While the official opening of the third Nursing lab will not take place until September, the space is already being used by that first cohort of BN/MN degree in Nursing students.

    “The expansion of Brock’s nationally recognized Nursing program responds to the growing need for health-care professionals,” said Interim University President Lynn Wells. “Brock is proud to support the health-care system in Niagara and beyond with our talented faculty educating future nurses in modern on-campus learning spaces.”

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  • Secondary school students choosing Brock at near-record levels

    Brock University has seen a significant increase in applications among Ontario high school students wanting to attend the University this fall.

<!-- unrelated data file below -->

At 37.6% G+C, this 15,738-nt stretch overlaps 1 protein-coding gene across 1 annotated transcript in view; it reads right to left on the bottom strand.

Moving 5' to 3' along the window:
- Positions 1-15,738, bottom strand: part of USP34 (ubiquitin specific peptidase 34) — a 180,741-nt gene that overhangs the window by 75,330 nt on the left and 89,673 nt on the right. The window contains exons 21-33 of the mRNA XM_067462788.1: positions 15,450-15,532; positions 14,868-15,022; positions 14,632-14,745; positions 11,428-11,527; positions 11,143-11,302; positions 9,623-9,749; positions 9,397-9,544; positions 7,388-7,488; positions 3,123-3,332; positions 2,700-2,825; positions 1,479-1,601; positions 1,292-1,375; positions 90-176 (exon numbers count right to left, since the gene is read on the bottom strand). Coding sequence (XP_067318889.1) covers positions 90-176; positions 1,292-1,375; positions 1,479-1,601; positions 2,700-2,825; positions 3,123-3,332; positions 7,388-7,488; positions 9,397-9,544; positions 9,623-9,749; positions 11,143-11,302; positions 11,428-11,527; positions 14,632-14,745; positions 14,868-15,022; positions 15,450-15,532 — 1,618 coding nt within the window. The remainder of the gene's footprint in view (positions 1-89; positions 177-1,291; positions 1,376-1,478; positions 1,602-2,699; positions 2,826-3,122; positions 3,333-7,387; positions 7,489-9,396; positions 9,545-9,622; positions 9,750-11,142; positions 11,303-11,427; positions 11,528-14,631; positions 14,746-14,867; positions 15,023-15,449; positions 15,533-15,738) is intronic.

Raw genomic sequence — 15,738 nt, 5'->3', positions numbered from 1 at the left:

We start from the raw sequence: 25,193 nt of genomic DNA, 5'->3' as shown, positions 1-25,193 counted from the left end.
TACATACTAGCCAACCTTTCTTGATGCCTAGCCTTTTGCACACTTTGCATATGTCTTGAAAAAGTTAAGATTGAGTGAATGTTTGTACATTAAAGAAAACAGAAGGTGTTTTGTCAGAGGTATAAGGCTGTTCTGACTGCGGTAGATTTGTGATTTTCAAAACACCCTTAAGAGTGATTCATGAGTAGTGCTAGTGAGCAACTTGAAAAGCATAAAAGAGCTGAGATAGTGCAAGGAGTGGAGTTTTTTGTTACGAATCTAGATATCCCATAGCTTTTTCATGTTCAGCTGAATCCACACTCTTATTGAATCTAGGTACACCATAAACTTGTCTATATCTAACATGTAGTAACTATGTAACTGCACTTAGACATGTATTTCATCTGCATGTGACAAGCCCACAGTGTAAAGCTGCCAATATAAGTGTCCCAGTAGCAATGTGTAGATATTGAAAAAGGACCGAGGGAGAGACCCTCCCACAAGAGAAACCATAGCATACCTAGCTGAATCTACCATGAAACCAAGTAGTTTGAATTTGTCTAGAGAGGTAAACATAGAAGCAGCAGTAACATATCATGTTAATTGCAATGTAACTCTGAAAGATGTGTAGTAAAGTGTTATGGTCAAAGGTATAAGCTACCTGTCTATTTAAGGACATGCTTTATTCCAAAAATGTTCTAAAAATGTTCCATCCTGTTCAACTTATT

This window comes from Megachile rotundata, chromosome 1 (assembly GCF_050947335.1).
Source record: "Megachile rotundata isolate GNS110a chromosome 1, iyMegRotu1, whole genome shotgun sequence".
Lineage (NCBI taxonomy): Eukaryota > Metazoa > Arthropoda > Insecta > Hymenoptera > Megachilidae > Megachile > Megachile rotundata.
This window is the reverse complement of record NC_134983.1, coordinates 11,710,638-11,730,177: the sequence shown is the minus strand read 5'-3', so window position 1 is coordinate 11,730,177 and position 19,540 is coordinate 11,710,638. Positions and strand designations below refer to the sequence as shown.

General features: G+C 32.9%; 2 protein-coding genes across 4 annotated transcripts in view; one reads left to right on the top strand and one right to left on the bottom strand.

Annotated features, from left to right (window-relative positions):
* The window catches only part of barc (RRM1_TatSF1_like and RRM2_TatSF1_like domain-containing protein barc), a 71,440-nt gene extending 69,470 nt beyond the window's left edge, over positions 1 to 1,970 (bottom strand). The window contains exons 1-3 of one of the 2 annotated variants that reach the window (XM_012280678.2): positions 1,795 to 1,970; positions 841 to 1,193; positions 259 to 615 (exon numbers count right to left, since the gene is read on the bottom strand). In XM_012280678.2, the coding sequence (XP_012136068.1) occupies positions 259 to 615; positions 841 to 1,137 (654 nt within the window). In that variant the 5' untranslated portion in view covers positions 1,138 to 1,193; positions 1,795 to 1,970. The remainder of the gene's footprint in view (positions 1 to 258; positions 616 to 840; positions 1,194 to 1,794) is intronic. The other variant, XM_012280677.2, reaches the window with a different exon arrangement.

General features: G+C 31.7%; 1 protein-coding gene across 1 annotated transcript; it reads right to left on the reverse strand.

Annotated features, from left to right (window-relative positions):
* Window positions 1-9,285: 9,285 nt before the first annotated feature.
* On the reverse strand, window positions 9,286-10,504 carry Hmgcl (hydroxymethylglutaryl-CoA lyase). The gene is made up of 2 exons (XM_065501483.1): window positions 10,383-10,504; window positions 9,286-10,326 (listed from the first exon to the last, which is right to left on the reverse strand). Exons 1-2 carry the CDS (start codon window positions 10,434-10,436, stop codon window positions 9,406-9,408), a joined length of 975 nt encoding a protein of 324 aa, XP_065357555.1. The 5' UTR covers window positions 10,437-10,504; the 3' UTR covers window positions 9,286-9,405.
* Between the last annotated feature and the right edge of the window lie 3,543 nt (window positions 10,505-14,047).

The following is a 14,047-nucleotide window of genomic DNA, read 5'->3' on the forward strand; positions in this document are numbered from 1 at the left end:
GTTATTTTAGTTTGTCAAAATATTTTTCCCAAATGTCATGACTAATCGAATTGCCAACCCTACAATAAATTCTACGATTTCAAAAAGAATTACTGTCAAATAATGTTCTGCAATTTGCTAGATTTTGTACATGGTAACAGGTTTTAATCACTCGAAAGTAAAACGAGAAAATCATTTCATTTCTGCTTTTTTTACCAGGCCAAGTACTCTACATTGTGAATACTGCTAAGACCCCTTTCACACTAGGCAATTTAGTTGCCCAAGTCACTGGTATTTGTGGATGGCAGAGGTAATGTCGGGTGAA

Nearing pre-pandemic levels of enrolment interest, Brock received an 11.2 per cent increase in applications from Ontario secondary school students in the first in a series of key application dates for the upcoming 2022-23 academic year.

    After a pandemic-related dip across the sector last year, post-secondary schools across the province saw an 8.4 per cent average increase in applications, according to data released by the Ontario Universities Application Centre (OUAC). Brock outpaced that average by nearly three per cent, while also seeing an eight per cent increase in applicants who listed the University as their top choice of the universities they selected on the OUAC application forms.

    “This level of interest from Ontario high school students tells us that students have persevered in their studies through difficult pandemic conditions and are ready to continue their journey with Brock University as their home,” said Brock Interim President Lynn Wells.